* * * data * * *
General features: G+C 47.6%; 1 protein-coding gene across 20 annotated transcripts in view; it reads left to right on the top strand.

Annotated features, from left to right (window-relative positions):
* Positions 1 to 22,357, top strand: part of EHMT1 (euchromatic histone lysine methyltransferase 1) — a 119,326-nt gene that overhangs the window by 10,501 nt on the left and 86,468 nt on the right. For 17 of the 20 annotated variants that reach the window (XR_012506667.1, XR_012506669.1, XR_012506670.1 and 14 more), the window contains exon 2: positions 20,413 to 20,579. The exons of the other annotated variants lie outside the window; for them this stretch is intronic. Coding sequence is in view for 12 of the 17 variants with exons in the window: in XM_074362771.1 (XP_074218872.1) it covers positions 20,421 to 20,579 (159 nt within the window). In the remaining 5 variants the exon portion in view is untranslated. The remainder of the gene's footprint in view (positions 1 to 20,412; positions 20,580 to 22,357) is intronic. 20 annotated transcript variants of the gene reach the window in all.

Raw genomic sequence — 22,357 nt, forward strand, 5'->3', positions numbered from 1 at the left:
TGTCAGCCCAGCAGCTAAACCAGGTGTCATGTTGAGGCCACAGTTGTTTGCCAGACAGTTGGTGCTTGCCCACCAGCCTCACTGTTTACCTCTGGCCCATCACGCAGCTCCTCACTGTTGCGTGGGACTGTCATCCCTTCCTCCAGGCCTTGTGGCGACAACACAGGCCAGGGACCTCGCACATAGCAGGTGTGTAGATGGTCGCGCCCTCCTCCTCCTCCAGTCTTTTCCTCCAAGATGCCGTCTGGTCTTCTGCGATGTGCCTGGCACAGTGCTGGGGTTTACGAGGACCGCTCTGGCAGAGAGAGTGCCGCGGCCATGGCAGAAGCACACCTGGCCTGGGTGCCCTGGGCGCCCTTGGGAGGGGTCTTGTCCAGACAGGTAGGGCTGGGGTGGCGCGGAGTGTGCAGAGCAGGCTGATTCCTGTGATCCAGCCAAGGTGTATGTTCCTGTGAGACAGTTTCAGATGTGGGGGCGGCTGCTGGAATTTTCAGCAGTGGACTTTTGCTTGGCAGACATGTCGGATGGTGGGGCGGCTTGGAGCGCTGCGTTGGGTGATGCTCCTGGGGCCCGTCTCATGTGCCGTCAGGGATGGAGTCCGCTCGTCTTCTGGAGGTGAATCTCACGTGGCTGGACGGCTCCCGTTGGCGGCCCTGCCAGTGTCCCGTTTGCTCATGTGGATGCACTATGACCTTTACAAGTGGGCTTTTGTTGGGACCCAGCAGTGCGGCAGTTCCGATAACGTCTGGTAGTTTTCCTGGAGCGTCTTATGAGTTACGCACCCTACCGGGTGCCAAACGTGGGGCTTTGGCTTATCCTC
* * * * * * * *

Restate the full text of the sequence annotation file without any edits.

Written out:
General features: G+C 47.6%; 1 protein-coding gene across 20 annotated transcripts in view; it reads left to right on the top strand.

Annotated features, from left to right (window-relative positions):
* Positions 1 to 22,357, top strand: part of EHMT1 (euchromatic histone lysine methyltransferase 1) — a 119,326-nt gene that overhangs the window by 10,501 nt on the left and 86,468 nt on the right. For 17 of the 20 annotated variants that reach the window (XR_012506667.1, XR_012506669.1, XR_012506670.1 and 14 more), the window contains exon 2: positions 20,413 to 20,579. The exons of the other annotated variants lie outside the window; for them this stretch is intronic. Coding sequence is in view for 12 of the 17 variants with exons in the window: in XM_074362771.1 (XP_074218872.1) it covers positions 20,421 to 20,579 (159 nt within the window). In the remaining 5 variants the exon portion in view is untranslated. The remainder of the gene's footprint in view (positions 1 to 20,412; positions 20,580 to 22,357) is intronic. 20 annotated transcript variants of the gene reach the window in all.

Raw genomic sequence — 22,357 nt, forward strand, 5'->3', positions numbered from 1 at the left:
TGTCAGCCCAGCAGCTAAACCAGGTGTCATGTTGAGGCCACAGTTGTTTGCCAGACAGTTGGTGCTTGCCCACCAGCCTCACTGTTTACCTCTGGCCCATCACGCAGCTCCTCACTGTTGCGTGGGACTGTCATCCCTTCCTCCAGGCCTTGTGGCGACAACACAGGCCAGGGACCTCGCACATAGCAGGTGTGTAGATGGTCGCGCCCTCCTCCTCCTCCAGTCTTTTCCTCCAAGATGCCGTCTGGTCTTCTGCGATGTGCCTGGCACAGTGCTGGGGTTTACGAGGACCGCTCTGGCAGAGAGAGTGCCGCGGCCATGGCAGAAGCACACCTGGCCTGGGTGCCCTGGGCGCCCTTGGGAGGGGTCTTGTCCAGACAGGTAGGGCTGGGGTGGCGCGGAGTGTGCAGAGCAGGCTGATTCCTGTGATCCAGCCAAGGTGTATGTTCCTGTGAGACAGTTTCAGATGTGGGGGCGGCTGCTGGAATTTTCAGCAGTGGACTTTTGCTTGGCAGACATGTCGGATGGTGGGGCGGCTTGGAGCGCTGCGTTGGGTGATGCTCCTGGGGCCCGTCTCATGTGCCGTCAGGGATGGAGTCCGCTCGTCTTCTGGAGGTGAATCTCACGTGGCTGGACGGCTCCCGTTGGCGGCCCTGCCAGTGTCCCGTTTGCTCATGTGGATGCACTATGACCTTTACAAGTGGGCTTTTGTTGGGACCCAGCAGTGCGGCAGTTCCGATAACGTCTGGTAGTTTTCCTGGAGCGTCTTATGAGTTACGCACCCTACCGGGTGCCAAACGTGGGGCTTTGGCTTATCCTC